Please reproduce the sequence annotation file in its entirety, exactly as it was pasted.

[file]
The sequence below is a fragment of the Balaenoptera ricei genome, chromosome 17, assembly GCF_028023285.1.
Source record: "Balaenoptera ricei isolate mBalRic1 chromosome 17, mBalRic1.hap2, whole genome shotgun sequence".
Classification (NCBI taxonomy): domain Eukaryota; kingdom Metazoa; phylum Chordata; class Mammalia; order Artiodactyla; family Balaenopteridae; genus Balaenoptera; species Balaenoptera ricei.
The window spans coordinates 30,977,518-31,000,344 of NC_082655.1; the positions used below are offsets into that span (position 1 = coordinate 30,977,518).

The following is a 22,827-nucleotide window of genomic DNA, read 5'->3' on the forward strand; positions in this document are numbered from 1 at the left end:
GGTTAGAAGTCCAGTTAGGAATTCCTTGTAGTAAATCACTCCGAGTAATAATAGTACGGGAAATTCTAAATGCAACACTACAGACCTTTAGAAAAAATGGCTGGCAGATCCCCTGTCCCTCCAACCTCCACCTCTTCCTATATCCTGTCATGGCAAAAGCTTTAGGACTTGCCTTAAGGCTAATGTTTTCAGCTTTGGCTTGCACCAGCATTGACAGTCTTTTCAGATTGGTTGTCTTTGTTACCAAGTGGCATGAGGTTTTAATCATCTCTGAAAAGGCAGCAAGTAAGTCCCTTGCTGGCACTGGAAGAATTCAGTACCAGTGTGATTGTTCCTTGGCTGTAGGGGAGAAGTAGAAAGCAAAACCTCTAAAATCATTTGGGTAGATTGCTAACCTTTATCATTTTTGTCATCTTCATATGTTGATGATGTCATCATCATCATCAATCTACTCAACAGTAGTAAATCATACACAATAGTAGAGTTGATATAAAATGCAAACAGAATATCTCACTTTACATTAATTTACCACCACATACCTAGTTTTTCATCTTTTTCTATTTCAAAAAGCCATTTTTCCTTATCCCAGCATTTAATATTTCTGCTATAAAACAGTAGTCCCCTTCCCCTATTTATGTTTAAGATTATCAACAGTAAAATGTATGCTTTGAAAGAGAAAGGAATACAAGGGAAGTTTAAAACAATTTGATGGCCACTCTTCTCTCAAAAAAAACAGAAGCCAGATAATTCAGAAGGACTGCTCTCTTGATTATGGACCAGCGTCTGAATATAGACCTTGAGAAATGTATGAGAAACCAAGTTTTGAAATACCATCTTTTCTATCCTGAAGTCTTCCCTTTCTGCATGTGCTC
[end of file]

The sequence below is a fragment of the Balaenoptera ricei genome, chromosome 17, assembly GCF_028023285.1.
Source record: "Balaenoptera ricei isolate mBalRic1 chromosome 17, mBalRic1.hap2, whole genome shotgun sequence".
Classification (NCBI taxonomy): domain Eukaryota; kingdom Metazoa; phylum Chordata; class Mammalia; order Artiodactyla; family Balaenopteridae; genus Balaenoptera; species Balaenoptera ricei.
The window spans coordinates 30,977,518-31,000,344 of NC_082655.1; the positions used below are offsets into that span (position 1 = coordinate 30,977,518).

The following is a 22,827-nucleotide window of genomic DNA, read 5'->3' on the forward strand; positions in this document are numbered from 1 at the left end:
GGTTAGAAGTCCAGTTAGGAATTCCTTGTAGTAAATCACTCCGAGTAATAATAGTACGGGAAATTCTAAATGCAACACTACAGACCTTTAGAAAAAATGGCTGGCAGATCCCCTGTCCCTCCAACCTCCACCTCTTCCTATATCCTGTCATGGCAAAAGCTTTAGGACTTGCCTTAAGGCTAATGTTTTCAGCTTTGGCTTGCACCAGCATTGACAGTCTTTTCAGATTGGTTGTCTTTGTTACCAAGTGGCATGAGGTTTTAATCATCTCTGAAAAGGCAGCAAGTAAGTCCCTTGCTGGCACTGGAAGAATTCAGTACCAGTGTGATTGTTCCTTGGCTGTAGGGGAGAAGTAGAAAGCAAAACCTCTAAAATCATTTGGGTAGATTGCTAACCTTTATCATTTTTGTCATCTTCATATGTTGATGATGTCATCATCATCATCAATCTACTCAACAGTAGTAAATCATACACAATAGTAGAGTTGATATAAAATGCAAACAGAATATCTCACTTTACATTAATTTACCACCACATACCTAGTTTTTCATCTTTTTCTATTTCAAAAAGCCATTTTTCCTTATCCCAGCATTTAATATTTCTGCTATAAAACAGTAGTCCCCTTCCCCTATTTATGTTTAAGATTATCAACAGTAAAATGTATGCTTTGAAAGAGAAAGGAATACAAGGGAAGTTTAAAACAATTTGATGGCCACTCTTCTCTCAAAAAAAACAGAAGCCAGATAATTCAGAAGGACTGCTCTCTTGATTATGGACCAGCGTCTGAATATAGACCTTGAGAAATGTATGAGAAACCAAGTTTTGAAATACCATCTTTTCTATCCTGAAGTCTTCCCTTTCTGCATGTGCTC